[News article] Drug-resistant bacteria lurk in subway stations, high school students discover
Reminds me of high school biology (1971). We took samples in the building, including drinking fountains, shower area, cafeteria, and restrooms. Were we ever grossed out!
On another note, am wondering how many folks have strong enough immune systems so these bacteria don’t take hold.
From the 5 February article at the Rockefeller University
Forget the five-million plus commuters and untold number of rats – many of the living things crowded into the New York City subway system are too small to see. An interest in the more menacing among these microbes led high school student Anya Dunaif, a participant in Rockefeller’s Summer Science Research Program, to spend her vacation swabbing benches and turn styles beneath the city. Among her findings: bacteria impervious to two major antibiotics.
The samples she collected and cultured in five stations are a component of a city-scale environmental DNA sampling effort led by Chris Mason, an assistant professor at Weill Cornell Medical College with support from Rockefeller’s Science Outreach program, as well as from numerous local, national and international collaborators. This project, called Pathomap, seeks to profile the city’s microbial community, or microbiome, while also capturing DNA from other organisms. All of this genetic evidence could potentially be used to assess biological threats, including those to human health. The project’s initial results are described in a paper published Wednesday (February 4) inCell Systems.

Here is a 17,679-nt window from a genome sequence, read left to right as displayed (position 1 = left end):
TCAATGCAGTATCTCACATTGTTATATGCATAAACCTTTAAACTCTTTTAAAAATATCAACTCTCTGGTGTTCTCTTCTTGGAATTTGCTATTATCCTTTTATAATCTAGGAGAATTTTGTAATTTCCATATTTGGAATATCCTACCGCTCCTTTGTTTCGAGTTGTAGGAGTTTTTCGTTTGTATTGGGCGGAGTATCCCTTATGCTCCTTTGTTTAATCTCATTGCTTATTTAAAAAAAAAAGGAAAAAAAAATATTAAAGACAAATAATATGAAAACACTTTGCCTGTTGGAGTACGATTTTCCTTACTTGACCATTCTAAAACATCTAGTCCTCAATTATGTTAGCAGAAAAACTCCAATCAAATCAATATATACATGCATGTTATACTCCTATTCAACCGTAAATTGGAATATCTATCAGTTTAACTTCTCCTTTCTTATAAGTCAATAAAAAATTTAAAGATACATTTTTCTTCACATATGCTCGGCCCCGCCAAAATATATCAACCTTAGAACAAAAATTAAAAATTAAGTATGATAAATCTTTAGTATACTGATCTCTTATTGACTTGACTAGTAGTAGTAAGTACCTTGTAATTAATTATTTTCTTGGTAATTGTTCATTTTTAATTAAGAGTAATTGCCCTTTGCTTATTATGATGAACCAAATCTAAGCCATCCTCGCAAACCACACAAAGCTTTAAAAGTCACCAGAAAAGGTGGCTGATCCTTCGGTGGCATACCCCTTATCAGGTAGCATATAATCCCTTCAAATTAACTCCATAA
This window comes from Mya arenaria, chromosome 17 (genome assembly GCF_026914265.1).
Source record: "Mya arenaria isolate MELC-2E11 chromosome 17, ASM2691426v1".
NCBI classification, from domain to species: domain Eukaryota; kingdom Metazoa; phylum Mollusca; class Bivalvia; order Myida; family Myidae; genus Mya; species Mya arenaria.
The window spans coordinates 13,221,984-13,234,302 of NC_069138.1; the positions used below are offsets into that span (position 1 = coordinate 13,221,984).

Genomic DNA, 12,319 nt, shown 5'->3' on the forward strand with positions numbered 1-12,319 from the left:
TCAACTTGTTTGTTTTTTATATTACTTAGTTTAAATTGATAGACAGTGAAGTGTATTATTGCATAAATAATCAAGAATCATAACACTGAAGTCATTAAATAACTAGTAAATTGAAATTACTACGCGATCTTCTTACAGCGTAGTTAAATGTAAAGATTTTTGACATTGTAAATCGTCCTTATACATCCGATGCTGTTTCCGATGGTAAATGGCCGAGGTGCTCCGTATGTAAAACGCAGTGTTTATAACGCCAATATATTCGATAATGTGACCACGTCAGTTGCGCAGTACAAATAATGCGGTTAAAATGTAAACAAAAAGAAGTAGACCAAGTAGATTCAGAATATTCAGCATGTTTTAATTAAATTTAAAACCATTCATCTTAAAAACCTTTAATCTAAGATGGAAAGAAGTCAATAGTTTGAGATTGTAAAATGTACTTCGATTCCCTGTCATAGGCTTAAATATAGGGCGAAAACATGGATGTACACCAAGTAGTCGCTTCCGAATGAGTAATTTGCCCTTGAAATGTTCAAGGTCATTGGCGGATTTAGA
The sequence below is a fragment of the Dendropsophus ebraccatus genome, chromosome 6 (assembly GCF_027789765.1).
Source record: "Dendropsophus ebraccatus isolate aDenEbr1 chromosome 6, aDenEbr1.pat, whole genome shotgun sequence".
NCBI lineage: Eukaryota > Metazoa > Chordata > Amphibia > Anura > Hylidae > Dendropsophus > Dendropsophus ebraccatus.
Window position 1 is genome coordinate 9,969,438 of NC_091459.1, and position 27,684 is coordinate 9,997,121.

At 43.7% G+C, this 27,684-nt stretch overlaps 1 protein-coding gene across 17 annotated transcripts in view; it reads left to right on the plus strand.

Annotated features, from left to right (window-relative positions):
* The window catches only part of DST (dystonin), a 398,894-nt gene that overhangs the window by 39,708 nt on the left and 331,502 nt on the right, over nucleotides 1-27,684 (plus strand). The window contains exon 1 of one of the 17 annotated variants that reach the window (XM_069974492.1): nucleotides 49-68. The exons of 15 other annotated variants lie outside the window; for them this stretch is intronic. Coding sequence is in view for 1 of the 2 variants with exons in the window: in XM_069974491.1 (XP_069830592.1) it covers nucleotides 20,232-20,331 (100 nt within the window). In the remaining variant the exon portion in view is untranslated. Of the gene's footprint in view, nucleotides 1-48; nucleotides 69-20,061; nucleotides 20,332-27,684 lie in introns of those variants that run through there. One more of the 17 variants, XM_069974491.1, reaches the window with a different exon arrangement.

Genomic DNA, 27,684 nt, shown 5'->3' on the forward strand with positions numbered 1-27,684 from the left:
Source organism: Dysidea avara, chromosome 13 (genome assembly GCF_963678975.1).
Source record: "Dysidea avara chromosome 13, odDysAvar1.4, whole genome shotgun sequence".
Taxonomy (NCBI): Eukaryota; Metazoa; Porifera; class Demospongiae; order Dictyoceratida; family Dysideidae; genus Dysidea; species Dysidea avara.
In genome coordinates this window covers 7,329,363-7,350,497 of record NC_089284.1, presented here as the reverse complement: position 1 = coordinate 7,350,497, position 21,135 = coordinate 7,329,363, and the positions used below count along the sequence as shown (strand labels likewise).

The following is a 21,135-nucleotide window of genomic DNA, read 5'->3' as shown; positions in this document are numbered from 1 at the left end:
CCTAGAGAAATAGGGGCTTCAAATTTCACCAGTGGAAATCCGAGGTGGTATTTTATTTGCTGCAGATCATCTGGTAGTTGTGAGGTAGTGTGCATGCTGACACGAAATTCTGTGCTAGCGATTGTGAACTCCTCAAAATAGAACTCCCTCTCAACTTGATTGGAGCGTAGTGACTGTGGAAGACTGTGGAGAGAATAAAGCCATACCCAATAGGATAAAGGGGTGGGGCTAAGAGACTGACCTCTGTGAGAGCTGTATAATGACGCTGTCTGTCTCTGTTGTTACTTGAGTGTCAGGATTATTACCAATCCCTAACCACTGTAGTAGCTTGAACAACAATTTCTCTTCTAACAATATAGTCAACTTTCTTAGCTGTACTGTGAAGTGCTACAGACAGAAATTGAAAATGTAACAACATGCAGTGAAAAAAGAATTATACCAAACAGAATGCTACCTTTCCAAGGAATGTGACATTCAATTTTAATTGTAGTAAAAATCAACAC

With help from fellow high school student researcher Nell Kirchberger, Dunaif collected the bacteria on swabs and tested to see if they would grow in Petri dishes containing three commonly used antibiotics. Bacteria from five of the 18 swabs she tested grew in spite of the presence of either ampicillin or kanamycin, and in one case, both. None of the cultured bacteria appeared resistant to the third antibiotic, chloramphenicol.
Antibiotic resistance – the ability of disease-causing bacteria to withstand compounds used to kill them off – can make a once treatable infection more serious, even life threatening. A natural consequence of evolution, and the widespread use and misuse of antibiotics, resistance is increasing worldwide.
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